Acupuncture may help those suffering from excessive perspiration. No one is sure what causes excessive sweating has to do with the sweat glands over reacting to both temperature and emotional stress. The cause of secondary hyperhydrosis can be attributed to issues such as Panic Attacks, Anxiety Disorders, Hyperthyroid, Hypothyroid, Caner, Menopause and Obesity.
Methods of treatment are abundant, some are extreme such as surgery and others natural, such as acupuncture. Hyperhydrosis Acupuncture has been said to be successful in the treatment of excessive sweating.
Chinese medicine, such as hyperhydrosis acupuncture, is often over looked by western medicine and may be worth pursuing before attempting surgery or prescriptions. Acupuncture originated in China more than 2,000 years ago, making it one of the oldest and most commonly used medical procedures in the world.
What is Hyperhydrosis Acupuncture?
Acupuncture became better known in the United States in 1971, when New York Times reporter James Reston wrote about how doctors in China used needles to ease his pain after surgery. It is rumored that around this time frame is when hyperhydrosis acupuncture was also introduced to western society.
The term acupuncture describes a family of procedures involving stimulation of anatomical points on the body by a variety of techniques; it stimulates points directly related to excessive sweating. American practices of acupuncture incorporate medical traditions from China, Japan, Korea, and other countries. The acupuncture technique that has been most studied scientifically involves penetrating the skin with thin, solid, metallic needles that are manipulated by the hands or by electrical stimulation.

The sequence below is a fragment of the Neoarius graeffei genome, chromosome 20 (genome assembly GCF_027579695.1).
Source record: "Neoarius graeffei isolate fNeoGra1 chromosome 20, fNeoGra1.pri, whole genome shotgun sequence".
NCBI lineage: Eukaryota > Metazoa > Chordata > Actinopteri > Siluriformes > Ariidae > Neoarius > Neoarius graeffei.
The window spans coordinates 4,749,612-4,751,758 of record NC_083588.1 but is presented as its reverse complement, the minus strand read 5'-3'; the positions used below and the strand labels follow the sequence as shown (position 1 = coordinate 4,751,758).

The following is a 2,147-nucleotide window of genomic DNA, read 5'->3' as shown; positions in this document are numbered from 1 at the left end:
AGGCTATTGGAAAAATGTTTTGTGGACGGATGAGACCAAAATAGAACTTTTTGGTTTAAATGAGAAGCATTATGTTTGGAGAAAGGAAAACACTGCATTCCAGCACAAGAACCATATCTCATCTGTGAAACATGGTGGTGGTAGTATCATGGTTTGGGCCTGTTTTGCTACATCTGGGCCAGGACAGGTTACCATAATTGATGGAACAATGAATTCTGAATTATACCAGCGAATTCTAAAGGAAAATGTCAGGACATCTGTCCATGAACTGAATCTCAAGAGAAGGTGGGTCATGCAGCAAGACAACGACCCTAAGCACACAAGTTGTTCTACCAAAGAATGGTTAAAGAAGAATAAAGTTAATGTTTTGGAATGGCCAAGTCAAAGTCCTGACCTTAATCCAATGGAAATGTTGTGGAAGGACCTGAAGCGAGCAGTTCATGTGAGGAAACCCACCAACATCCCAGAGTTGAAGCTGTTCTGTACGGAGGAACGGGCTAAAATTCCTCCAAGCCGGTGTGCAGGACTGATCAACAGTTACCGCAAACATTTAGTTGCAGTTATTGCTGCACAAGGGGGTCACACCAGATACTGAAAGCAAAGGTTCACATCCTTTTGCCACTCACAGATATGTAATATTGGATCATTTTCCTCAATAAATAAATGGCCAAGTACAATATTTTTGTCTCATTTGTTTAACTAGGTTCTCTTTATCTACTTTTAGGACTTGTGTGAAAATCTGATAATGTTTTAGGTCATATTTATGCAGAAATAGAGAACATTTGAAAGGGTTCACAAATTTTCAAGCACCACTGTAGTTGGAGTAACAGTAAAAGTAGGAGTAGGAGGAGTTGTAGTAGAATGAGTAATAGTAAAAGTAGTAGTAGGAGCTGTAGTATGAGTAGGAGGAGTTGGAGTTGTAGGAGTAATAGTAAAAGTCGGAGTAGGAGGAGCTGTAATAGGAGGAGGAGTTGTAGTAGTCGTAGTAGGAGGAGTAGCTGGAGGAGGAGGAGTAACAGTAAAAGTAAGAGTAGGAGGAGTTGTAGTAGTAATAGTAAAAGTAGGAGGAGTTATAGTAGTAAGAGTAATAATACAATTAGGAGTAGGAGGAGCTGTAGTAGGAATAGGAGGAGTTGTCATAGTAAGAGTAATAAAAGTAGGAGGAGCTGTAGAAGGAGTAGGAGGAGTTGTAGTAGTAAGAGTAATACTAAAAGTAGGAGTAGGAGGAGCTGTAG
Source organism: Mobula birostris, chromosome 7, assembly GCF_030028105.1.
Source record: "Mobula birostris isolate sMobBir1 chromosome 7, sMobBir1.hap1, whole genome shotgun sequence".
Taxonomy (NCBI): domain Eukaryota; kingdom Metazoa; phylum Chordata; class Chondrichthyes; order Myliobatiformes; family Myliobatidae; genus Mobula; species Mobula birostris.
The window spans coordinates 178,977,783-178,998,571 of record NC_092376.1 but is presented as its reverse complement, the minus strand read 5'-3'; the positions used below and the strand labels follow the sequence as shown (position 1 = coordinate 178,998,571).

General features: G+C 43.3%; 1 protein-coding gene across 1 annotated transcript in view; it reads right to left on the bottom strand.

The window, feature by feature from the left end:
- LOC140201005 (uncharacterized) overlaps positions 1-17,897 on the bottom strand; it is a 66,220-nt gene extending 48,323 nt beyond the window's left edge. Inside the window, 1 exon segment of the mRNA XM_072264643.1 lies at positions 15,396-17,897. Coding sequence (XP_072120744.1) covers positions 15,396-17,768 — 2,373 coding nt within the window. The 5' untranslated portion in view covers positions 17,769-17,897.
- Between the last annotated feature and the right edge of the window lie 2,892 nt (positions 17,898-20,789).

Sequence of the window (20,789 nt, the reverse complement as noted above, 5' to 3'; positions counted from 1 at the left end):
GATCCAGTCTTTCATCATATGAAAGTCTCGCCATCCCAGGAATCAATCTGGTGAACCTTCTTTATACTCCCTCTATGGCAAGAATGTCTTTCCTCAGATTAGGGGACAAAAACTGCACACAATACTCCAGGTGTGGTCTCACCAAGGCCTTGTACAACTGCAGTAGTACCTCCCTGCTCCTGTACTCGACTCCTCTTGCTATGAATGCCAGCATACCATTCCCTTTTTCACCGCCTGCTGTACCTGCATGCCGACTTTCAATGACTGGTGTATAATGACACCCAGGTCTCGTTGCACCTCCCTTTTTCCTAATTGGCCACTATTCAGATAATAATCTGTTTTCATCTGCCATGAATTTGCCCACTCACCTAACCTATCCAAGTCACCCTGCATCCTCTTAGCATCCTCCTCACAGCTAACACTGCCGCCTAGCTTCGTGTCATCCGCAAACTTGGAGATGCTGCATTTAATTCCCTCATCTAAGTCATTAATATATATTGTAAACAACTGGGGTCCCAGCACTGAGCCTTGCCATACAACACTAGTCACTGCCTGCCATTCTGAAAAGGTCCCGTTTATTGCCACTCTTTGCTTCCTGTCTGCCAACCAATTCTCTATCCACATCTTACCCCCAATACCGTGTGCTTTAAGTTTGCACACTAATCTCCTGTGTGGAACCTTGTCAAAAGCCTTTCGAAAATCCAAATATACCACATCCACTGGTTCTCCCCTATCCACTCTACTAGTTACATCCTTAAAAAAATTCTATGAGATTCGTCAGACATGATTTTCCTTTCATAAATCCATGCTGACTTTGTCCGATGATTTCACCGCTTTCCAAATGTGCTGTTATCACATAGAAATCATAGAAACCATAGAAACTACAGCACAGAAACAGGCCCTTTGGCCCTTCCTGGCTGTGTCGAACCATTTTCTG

What does Hyperhydrosis acupuncture feel like?
Acupuncture needles are metallic, solid, and hair-thin. People experience hyperhydrosis acupuncture differently, but most feel little or no pain as the needles are inserted. Some people are energized by treatment, while others feel relaxed. Improper needle placement, movement of the patient, or defects in the needle can cause soreness and pain during treatment and is a prime example of why it’s important to seek treatment from a qualified hyperhidrosis acupuncture practitioner.
Is acupuncture safe?
The U.S. Food and Drug Administration (FDA) approved hyperhidrosis acupuncture needles for use by licensed practitioners in 1996. The FDA requires that sterile, nontoxic needles be used and that they be labeled for single use by qualified practitioners only.
Relatively few complications from the use of hyperhydrosis acupuncture have been reported to the FDA in light of the millions of people treated each year and the number of acupuncture needles used. Still, complications have resulted from inadequate sterilization of needles and from improper delivery of treatments. When not delivered properly, acupuncture can cause serious adverse effects, including infections and punctured organs.
Health care practitioners can be a resource for referral to acupuncturists for hyperhydrosis. More medical doctors, including neurologists, anesthesiologists, and specialists in physical medicine, are becoming trained in hyperhidrosis acupuncture, TCM, and other CAM therapies.
Check a hyperhydrosis practitioner’s credentials.
An acupuncture practitioner specializing in excessive sweating, who is licensed with credentials may provide better care than one who is not. About 40 states have established training standards for acupuncture certification, but states have varied requirements for obtaining a license to practice acupuncture.